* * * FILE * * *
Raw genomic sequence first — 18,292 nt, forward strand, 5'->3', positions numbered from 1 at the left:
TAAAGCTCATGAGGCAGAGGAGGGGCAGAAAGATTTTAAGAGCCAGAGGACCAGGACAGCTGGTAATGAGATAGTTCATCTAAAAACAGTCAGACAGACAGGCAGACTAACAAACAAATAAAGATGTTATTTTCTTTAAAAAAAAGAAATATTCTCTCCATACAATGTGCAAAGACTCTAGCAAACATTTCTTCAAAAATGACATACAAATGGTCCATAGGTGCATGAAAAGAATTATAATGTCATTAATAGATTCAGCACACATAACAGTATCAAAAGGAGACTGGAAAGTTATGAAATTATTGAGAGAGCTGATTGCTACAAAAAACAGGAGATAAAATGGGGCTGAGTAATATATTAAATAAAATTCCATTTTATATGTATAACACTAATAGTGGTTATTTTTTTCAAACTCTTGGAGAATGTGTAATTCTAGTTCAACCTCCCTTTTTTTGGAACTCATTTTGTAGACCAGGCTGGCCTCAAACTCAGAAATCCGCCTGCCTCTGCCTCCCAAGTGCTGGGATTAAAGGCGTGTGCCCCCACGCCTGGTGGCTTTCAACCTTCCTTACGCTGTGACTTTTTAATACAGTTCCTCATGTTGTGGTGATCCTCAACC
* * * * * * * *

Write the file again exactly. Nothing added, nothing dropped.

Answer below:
Raw genomic sequence first — 18,292 nt, forward strand, 5'->3', positions numbered from 1 at the left:
TAAAGCTCATGAGGCAGAGGAGGGGCAGAAAGATTTTAAGAGCCAGAGGACCAGGACAGCTGGTAATGAGATAGTTCATCTAAAAACAGTCAGACAGACAGGCAGACTAACAAACAAATAAAGATGTTATTTTCTTTAAAAAAAAGAAATATTCTCTCCATACAATGTGCAAAGACTCTAGCAAACATTTCTTCAAAAATGACATACAAATGGTCCATAGGTGCATGAAAAGAATTATAATGTCATTAATAGATTCAGCACACATAACAGTATCAAAAGGAGACTGGAAAGTTATGAAATTATTGAGAGAGCTGATTGCTACAAAAAACAGGAGATAAAATGGGGCTGAGTAATATATTAAATAAAATTCCATTTTATATGTATAACACTAATAGTGGTTATTTTTTTCAAACTCTTGGAGAATGTGTAATTCTAGTTCAACCTCCCTTTTTTTGGAACTCATTTTGTAGACCAGGCTGGCCTCAAACTCAGAAATCCGCCTGCCTCTGCCTCCCAAGTGCTGGGATTAAAGGCGTGTGCCCCCACGCCTGGTGGCTTTCAACCTTCCTTACGCTGTGACTTTTTAATACAGTTCCTCATGTTGTGGTGATCCTCAACC